In Brief

Bird-Flu Update: Possible Cases of Human-to-Human Transmission Investigated

influenza, bird flu mutation
This digitally-colorized negative-stained transmission electron micograph (TEM) shows a number of influenza A viruses. H1N1 is a strain of influenza A. (Image credit: CDC/ F.A. Murphy)

Authorities in China say that members of a family infected with the H7N9 flu virus may have contracted the virus via human-to-human transmission, according to the website of the English language Chinese newspaper China Daily.

The family's 87-year-old father was the first person in China to die of H7N9, according to the paper.

The man's elder son was also infected, and his younger son may have been. Authorities are looking into how the sons may have caught the virus.

The New York Times reported this morning that a total of four possible cases of human-to-human transmission are being investigated.

"Even if two family members are positive, it is not necessarily the case they got it from each other. They may have gotten it from the same bird," Gregory Hartl, the spokesman for the World Health Organization in Geneva, told the Times.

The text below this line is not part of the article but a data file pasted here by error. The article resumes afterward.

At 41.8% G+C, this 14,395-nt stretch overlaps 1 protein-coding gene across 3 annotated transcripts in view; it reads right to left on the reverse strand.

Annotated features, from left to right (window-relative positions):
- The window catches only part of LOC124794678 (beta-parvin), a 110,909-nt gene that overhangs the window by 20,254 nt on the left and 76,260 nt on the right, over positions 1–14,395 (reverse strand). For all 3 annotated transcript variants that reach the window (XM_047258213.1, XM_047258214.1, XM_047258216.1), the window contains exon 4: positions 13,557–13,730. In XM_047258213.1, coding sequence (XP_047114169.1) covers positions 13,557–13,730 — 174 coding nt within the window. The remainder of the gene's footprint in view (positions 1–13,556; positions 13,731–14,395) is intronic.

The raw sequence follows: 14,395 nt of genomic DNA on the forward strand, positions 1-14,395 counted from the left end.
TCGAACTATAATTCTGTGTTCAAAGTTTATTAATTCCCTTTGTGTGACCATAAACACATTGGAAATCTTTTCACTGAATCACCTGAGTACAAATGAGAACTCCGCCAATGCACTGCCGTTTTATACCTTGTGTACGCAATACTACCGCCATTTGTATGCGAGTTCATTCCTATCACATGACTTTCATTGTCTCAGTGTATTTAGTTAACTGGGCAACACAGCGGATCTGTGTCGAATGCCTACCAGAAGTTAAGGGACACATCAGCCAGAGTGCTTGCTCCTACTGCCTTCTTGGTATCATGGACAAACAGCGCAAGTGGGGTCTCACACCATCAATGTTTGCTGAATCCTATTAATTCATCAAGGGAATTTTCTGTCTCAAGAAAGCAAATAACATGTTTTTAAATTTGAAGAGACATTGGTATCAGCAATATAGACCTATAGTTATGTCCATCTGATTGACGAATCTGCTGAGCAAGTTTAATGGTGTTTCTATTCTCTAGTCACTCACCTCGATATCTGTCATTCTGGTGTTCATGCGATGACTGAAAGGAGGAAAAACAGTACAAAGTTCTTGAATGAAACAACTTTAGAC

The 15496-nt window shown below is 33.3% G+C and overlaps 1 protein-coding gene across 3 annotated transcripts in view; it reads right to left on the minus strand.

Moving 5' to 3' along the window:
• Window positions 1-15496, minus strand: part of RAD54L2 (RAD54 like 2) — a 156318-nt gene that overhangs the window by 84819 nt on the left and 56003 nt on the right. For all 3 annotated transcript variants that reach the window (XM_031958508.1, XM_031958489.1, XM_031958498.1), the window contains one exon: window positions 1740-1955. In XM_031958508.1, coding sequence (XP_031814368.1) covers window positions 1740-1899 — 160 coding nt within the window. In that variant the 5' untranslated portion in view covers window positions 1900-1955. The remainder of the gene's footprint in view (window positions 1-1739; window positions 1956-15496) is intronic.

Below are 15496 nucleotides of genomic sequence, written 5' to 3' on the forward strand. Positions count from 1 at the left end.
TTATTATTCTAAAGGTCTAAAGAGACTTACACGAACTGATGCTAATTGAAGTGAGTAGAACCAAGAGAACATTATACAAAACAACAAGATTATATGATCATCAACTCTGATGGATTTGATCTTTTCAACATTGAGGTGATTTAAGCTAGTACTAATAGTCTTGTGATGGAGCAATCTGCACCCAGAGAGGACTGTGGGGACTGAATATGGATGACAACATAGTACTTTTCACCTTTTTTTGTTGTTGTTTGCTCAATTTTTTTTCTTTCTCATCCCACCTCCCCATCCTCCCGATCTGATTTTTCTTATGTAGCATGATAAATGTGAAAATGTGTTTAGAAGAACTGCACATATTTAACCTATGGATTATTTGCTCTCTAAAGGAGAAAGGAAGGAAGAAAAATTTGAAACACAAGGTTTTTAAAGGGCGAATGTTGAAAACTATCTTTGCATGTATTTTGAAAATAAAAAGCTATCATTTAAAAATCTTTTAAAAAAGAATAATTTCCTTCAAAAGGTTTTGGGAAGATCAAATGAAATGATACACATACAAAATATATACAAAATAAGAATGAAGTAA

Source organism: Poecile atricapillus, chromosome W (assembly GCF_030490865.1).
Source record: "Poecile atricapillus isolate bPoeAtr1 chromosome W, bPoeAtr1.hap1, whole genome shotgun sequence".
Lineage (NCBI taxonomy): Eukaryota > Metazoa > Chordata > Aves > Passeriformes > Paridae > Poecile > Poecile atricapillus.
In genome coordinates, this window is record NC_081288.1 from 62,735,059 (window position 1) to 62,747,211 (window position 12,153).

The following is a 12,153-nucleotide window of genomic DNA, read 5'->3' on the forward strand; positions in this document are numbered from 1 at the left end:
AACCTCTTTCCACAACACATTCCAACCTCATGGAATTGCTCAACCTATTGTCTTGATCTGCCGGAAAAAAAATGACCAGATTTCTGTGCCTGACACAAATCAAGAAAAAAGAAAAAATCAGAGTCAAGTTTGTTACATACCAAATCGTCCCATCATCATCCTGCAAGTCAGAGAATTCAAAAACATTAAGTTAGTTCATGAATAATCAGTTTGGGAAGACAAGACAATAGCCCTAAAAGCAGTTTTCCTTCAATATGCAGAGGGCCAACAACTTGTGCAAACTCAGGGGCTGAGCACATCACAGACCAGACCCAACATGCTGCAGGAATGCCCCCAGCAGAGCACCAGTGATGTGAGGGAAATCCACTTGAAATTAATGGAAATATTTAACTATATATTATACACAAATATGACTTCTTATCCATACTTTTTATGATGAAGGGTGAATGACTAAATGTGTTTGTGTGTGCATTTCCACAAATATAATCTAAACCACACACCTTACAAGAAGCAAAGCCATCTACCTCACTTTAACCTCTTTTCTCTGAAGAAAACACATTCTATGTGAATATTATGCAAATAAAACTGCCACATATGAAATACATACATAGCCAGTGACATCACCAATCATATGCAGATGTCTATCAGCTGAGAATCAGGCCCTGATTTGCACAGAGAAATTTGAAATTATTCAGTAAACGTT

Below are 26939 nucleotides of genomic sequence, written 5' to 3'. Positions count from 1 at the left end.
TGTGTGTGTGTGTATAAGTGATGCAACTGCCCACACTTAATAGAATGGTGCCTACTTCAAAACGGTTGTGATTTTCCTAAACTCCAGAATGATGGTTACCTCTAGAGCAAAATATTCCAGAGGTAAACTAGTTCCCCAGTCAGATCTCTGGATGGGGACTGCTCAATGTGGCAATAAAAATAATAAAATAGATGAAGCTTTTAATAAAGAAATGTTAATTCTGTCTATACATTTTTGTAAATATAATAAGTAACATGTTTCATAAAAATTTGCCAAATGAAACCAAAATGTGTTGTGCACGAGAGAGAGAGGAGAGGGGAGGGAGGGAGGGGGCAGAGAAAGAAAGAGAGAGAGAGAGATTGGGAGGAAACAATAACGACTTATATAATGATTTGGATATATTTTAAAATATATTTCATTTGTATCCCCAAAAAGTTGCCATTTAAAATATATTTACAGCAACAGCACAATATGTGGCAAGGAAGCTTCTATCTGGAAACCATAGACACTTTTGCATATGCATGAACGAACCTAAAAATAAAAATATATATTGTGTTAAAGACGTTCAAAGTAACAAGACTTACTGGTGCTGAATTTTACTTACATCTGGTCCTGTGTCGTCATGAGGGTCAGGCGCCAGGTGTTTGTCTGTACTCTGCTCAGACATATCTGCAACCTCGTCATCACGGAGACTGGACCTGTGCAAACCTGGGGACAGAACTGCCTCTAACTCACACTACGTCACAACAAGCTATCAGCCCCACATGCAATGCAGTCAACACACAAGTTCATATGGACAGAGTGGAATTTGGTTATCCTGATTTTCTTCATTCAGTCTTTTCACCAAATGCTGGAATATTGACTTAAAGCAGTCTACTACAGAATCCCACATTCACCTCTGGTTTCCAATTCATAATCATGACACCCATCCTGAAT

Investigators are still looking for the source of the virus — the animal species that may be transmitting the virus to people. It seems possible that the source is an animal other than a bird, Hartl said. 

But it is not time to panic. Health authorities have said that there is no evidence that human-to-human transmission might be "sustained" or "ongoing." In other words, only those in very close contact with sick people, for extended periods of time, might be at risk for this type of transmission.

Karen Rowan
Health Editor
Karen came to LiveScience in 2010, after writing for Discover and Popular Mechanics magazines, and working as a correspondent for the Journal of the National Cancer Institute. She holds an M.S. degree in science and medical journalism from Boston University, as well as an M.S. in cellular biology from Northeastern Illinois University. Prior to becoming a journalist, Karen taught science at Adlai E. Stevenson High School, in Lincolnshire, Ill. for eight years.